I just can’t figure out why the larger starter gear on the sliding assembly was damaged. I checked all the bushings on the bell housing and starter and they all appear fairly tight.  Although I don’t know what the tolerance should be. Not a lot of movement. Some clearance as you would expect but not a whole lot.

 

The pinion gear on the starter looks good with little sign of wear as does the smaller flywheel gear on the sliding gear assembly. The only gear damage is to the larger starter gear on the sliding assembly.  The damage to this gear is at the front where it engages with the pinion gear. I attached a photo so you can see where the damage is. The height of the gear is not changed. The damage is on the front edge of the gear and looks like a “C” shape. This is the location  where it first engages with the pinion gear and the damaged area is the same cross-sectional shape as the pinion teeth. So it looks like it is was not properly engaging at the beginning of the process but after the gear is engaged approximately 1/4 ithen all works good.

 

I replaced the damage sliding assembly with my replacement. I turned on the ignition and the starter was ‘motoring’ properly but when I depressed the starter pedal the assembly engaged but did not turn over the motor. I immediately released the pedal. I then put the damaged sliding assembly back on and the motor turned over. So why would an undamaged assmbly not work but the damaged assembly work.... I was thinking that the clutch may have something to do with it even though both assemblies had been disassembled and the clutches cleaned and lightly greased. So I replaced the clutch in the undamaged assembly with the clutch in the damaged assembly.  Tried to start the car but it still would not turn over the engine over with the undamaged gear. I don’t know what else to do. Any ideas?

 

Thanks- Ken

 

 

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Ken,    

   Wondering if perhaps you have a Master sliding gear.  We need to make sure on the teeth count and the diameter.   Also wondering if you can assemble the sliding gear one way clutch in the wrong direction.  I would keep the battery disconnected from the starter generator until you get the mesh issue worked out, otherwise you may grind off more teeth.  Remove the starter pedal assembly so that you can work the starter slide by hand.  It should line up easily and you should be able to engage it easily by hand.  Here is a photo of my sliding gear.   It could also be that someone used the Master pinion gear and messed up the sliding gear and now you have to fix everything.   Hugh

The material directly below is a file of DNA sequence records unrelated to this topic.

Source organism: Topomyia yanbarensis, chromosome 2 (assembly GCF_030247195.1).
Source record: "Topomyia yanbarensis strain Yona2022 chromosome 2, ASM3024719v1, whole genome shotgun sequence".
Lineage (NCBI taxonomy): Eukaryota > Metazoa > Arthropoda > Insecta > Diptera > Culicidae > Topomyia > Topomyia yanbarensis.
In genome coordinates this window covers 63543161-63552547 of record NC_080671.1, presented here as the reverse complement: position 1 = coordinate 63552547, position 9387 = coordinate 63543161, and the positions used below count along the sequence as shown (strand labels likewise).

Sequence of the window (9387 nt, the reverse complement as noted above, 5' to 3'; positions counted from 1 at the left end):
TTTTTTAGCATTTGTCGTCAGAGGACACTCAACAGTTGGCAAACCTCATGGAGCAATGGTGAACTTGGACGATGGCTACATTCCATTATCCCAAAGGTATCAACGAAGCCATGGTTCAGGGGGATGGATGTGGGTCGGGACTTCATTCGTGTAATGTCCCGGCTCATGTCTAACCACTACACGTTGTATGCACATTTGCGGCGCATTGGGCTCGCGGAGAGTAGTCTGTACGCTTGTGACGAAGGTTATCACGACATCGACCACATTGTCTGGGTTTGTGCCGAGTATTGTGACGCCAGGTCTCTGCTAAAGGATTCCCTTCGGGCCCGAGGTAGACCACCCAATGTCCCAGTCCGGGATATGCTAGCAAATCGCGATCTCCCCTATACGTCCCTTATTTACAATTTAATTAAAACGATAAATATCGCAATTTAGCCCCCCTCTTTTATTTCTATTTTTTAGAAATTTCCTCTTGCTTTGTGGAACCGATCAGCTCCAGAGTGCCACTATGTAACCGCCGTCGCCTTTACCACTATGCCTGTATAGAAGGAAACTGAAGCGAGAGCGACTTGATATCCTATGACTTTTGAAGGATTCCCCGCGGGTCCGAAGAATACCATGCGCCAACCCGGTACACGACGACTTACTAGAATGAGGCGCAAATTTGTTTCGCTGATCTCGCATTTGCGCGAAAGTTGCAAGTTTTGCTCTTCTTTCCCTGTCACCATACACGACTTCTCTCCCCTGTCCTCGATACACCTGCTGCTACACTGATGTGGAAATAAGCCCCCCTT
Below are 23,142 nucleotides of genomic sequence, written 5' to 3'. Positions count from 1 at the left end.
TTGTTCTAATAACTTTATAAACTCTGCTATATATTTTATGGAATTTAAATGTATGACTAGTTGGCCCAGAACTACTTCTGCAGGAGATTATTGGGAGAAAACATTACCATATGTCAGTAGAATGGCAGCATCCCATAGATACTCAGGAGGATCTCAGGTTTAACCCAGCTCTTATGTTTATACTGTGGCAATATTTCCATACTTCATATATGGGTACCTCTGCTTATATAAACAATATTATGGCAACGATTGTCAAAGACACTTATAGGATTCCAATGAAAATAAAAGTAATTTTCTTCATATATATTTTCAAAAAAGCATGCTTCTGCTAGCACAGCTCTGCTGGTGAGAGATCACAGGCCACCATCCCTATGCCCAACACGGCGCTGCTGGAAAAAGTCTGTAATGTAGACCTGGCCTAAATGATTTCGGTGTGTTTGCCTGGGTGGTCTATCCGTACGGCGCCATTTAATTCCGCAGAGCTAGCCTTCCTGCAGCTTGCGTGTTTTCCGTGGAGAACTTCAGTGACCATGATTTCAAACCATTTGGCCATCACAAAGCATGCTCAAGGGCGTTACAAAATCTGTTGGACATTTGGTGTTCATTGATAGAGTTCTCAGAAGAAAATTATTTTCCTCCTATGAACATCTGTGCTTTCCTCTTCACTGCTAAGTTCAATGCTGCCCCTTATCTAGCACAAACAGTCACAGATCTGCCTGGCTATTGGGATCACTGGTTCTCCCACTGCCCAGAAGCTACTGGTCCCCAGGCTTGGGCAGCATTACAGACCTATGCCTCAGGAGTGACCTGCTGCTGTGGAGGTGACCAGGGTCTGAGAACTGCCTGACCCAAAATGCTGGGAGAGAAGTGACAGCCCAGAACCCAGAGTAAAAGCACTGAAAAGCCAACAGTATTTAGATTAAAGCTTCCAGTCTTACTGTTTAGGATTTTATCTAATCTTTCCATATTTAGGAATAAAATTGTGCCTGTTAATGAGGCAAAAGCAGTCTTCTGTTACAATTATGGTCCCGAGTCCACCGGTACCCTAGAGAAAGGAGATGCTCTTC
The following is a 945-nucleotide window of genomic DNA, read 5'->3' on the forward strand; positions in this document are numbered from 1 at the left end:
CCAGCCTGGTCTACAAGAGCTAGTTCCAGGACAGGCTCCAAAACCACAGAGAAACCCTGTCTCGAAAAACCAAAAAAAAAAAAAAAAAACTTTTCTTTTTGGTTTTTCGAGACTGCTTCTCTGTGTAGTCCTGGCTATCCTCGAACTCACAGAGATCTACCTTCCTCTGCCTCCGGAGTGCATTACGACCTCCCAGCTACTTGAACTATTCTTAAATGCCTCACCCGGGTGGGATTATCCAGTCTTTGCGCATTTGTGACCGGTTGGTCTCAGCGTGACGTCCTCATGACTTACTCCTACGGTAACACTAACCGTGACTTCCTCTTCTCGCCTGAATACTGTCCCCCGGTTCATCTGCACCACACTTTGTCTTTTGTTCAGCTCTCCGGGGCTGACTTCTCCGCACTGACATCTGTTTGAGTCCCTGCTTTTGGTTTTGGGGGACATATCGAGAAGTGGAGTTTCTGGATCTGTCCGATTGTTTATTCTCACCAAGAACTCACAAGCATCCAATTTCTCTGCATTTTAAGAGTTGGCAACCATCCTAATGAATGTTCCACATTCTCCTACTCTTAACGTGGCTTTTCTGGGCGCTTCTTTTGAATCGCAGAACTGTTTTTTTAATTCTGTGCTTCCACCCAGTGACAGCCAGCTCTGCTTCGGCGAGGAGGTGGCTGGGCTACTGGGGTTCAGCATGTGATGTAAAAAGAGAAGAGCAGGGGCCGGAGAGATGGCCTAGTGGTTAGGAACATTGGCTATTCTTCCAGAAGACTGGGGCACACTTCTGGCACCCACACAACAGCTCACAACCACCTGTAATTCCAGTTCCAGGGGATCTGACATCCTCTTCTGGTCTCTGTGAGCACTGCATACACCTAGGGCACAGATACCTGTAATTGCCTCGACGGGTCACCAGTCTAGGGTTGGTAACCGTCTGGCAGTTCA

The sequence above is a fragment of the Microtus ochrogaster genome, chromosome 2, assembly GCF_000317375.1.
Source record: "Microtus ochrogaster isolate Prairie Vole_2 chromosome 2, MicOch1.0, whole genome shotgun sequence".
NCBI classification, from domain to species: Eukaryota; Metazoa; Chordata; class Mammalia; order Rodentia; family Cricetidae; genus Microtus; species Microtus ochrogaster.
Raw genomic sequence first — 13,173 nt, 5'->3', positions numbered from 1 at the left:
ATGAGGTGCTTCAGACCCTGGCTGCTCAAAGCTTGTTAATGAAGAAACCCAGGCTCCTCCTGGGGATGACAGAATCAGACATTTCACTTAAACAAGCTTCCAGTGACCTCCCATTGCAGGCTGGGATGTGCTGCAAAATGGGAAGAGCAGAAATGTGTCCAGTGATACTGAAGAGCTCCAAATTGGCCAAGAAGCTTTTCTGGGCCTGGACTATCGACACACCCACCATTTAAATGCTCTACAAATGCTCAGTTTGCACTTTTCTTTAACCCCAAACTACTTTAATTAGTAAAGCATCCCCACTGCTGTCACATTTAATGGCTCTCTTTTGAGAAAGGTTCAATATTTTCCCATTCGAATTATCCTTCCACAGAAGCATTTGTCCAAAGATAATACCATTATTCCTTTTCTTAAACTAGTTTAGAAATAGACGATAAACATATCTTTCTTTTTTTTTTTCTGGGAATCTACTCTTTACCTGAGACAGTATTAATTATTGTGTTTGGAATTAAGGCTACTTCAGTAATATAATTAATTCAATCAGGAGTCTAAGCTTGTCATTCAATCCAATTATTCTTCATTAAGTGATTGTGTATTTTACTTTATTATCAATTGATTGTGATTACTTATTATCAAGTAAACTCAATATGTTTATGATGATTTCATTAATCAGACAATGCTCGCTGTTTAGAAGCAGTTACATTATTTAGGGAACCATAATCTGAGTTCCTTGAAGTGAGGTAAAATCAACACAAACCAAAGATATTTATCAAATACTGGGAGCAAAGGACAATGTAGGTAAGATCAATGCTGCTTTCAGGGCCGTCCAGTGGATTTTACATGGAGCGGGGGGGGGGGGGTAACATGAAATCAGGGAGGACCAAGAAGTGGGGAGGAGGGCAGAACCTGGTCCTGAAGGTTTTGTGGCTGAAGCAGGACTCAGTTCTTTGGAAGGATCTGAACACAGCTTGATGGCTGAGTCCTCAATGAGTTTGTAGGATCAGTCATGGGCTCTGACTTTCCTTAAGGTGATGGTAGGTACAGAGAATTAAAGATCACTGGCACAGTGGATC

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Edited by Hubert_25-25 (see edit history)

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Ken,   This is note number 2.  Do you have the 2 cones that hold the starter generator?  Are they concentric and not some oddball something that someone put in there.  The photo with the bolts has them in the right places.  Is the ground between the SG unit and the block clean.   Hugh

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Ken,   Note #3.  Think about the theory behind all this in slow motion.  The starter generator is motoring or turning slowly.  The pedal goes down slightly - I assume (but don't know)  that the flywheel is engaged first, or the pinion engages first - maybe simultaneously.   That is when the light ticking is heard.  A little more distance on the slider and all the gears should be engaged.  Then it is straight sliding until you get good teeth contact.  During this slide, the generator brushes should be lifted.   At the end of the slide, the brushes should make contact for the starter.  With the battery disconnected, and the SG cover off,  and the starter pedal return spring unit removed, you should be able to watch all this happen.   Hugh

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Hugh - 

 

The gear count on the pinion is correct. 13 teeth and the diameter is smaller than the larger 12 tooth Master pinion gear. I am pretty confident that I have the correct pinion for the Standard. Good point that perhaps the Master pinion was originally used and damaged the starting sliding gear. Although when you match up the damaged sliding gear the shape fits the standard teeth. The troubling thing is the 13 tooth pinion gear turns the engine with the damaged starter gear but not with the undamaged starter gear. Both starter gears are the same other than the damaged area.